The largest concentration of Amish in the United States can be found in the Buckeye State.
By Lazelle Jones
The cities of Cleveland, Akron, and Canton in northeast Ohio form a line from north to south, and are easy to locate on a map of the state. If you travel south and west of Canton, you’ll find that you’re no longer in the urban areas “” you’re in northeast Ohio’s Amish country.
Ohio boasts the greatest concentration of Amish found anywhere in the United States, estimated in 2008 to be 55,000 in the state. Approximately 36,000 members of this Christian sect live in the northeast Ohio region, of which Holmes County is the center. Add to this number the infants, children, and teenagers being raised in Amish homes who are not included in the head count, because they have not yet been baptized, and the total number is even greater.
Baptism is an important milestone for a young Amish adult (most are baptized between 18 and 22 years of age). If the youngster elects to forgo baptism, he or she is considered to be “English,” as all non-Amish are called by other Amish. If a follower is baptized and then breaks with the religious principles, it can mean being shunned not only by the Amish community, but by his or her own family as well.
Like other groups, the Amish sought America as a haven against religious and political persecution. This faith originated in what today is southern Germany and Switzerland, and their primary language is a dialect of German. In fact, Amish church services (which are held in individual homes) are often conducted in German. Amish children learn to speak and write English only after they enter school.
The Amish and the Hutterites are religious sects that splintered away from basic Protestant beliefs. They rejected the idea of infant baptism and insisted upon adult baptism or re-baptism (thus the word “anabaptist”). They also believed church and state should be separate. Hearing about their religious and political persecution, in the early 1700s William Penn invited the Amish to settle in the Lancaster County, Pennsylvania, area, where they could practice their religion as they wished.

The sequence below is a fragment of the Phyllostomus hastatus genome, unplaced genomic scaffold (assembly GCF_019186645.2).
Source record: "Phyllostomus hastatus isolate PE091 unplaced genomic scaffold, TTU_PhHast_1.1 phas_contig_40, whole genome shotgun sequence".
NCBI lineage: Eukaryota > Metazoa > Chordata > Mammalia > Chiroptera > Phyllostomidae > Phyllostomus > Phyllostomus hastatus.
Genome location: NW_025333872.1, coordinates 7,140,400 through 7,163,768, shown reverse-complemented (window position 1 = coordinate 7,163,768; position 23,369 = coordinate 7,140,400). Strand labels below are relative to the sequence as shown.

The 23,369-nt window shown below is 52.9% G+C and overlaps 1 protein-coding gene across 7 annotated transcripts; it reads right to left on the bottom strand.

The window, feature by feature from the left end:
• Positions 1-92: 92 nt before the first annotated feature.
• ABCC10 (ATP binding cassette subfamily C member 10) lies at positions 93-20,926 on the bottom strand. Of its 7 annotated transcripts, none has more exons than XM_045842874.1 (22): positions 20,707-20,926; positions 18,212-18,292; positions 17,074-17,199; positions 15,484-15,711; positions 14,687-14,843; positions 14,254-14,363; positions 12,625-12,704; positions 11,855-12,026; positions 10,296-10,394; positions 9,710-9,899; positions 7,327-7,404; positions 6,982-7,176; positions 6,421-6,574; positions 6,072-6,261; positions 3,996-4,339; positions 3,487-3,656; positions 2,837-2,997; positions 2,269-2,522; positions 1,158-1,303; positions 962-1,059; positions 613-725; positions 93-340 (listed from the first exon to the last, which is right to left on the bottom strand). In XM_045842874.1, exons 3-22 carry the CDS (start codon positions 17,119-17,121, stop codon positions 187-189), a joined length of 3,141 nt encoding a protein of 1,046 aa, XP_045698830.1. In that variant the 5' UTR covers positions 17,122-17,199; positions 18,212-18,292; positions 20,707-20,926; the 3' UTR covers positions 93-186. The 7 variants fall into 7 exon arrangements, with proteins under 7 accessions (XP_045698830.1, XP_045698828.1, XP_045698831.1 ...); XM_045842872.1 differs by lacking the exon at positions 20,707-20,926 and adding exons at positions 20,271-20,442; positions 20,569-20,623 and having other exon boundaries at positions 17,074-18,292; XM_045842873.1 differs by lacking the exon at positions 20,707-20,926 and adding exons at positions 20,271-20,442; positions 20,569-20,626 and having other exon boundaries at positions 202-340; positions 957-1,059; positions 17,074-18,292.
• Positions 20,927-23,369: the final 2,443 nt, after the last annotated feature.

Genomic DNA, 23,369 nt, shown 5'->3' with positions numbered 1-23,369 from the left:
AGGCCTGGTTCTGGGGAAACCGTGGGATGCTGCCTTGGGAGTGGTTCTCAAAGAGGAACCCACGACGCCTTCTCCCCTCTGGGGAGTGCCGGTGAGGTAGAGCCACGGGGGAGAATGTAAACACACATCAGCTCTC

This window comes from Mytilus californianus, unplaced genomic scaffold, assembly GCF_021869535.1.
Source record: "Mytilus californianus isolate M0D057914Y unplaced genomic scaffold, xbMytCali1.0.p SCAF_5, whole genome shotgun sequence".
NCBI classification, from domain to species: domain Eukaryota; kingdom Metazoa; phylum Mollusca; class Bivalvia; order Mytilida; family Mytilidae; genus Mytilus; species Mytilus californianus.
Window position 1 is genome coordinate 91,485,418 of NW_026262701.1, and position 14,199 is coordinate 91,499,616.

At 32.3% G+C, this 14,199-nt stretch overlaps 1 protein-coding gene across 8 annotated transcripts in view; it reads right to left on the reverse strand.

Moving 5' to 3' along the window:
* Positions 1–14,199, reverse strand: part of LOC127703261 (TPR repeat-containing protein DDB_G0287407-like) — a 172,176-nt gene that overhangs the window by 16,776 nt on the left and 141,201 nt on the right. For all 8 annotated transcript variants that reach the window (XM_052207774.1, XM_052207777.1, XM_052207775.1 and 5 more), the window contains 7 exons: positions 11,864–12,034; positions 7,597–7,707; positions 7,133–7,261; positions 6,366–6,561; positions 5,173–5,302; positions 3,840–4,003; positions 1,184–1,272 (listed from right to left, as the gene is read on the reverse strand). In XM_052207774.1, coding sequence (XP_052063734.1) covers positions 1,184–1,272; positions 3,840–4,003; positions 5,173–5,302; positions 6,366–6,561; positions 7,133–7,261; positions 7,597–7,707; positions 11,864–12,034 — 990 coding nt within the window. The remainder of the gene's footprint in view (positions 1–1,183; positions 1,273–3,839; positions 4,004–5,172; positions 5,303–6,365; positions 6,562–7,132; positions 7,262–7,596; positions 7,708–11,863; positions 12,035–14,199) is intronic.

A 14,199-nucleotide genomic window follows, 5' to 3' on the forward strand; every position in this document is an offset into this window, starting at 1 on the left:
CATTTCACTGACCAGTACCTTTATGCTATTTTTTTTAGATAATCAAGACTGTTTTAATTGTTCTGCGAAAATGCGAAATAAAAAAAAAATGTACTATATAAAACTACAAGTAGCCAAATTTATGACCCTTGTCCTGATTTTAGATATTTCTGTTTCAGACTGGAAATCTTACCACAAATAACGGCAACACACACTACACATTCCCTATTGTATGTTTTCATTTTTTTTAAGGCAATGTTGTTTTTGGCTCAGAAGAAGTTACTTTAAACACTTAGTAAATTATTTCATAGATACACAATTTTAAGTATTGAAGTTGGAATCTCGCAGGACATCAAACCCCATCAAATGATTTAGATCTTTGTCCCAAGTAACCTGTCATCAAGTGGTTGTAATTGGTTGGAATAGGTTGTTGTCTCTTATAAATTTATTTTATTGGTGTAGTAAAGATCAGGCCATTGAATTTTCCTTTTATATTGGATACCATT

Over time, the Pennsylvania Amish migrated west, settling across the middle of America. Many stopped in northeast Ohio, living alongside Swiss immigrants. The Amish were exceptional farmers who were very good at raising cows, and the Swiss had the skills necessary for making excellent cheese.
There may be as many as eight different orders of Amish or more, but most believers are affiliated with one of five: Old Order, New Order, Andy Weaver, Beachy, and Swartzentruber. The primary difference between them is the amount of modern conveniences each chooses to incorporate in their personal lives. The Amish recognize they have little control over workplace environments and use technology in their jobs.
The way church members conduct their personal lives is determined by the leader of each church, and there are many. The most liberal of the Amish Orders is the New Order, which permits the greatest use of modern conveniences. For example, because natural gas is found as a natural substance, a New Order Amish follower is permitted to use gas furnaces, gas refrigerators, and gas lighting in their homes. The next order is called the Old Order, which permits fewer conveniences. The most conservative Amish order is Swartzentruber, where no modern conveniences are permitted.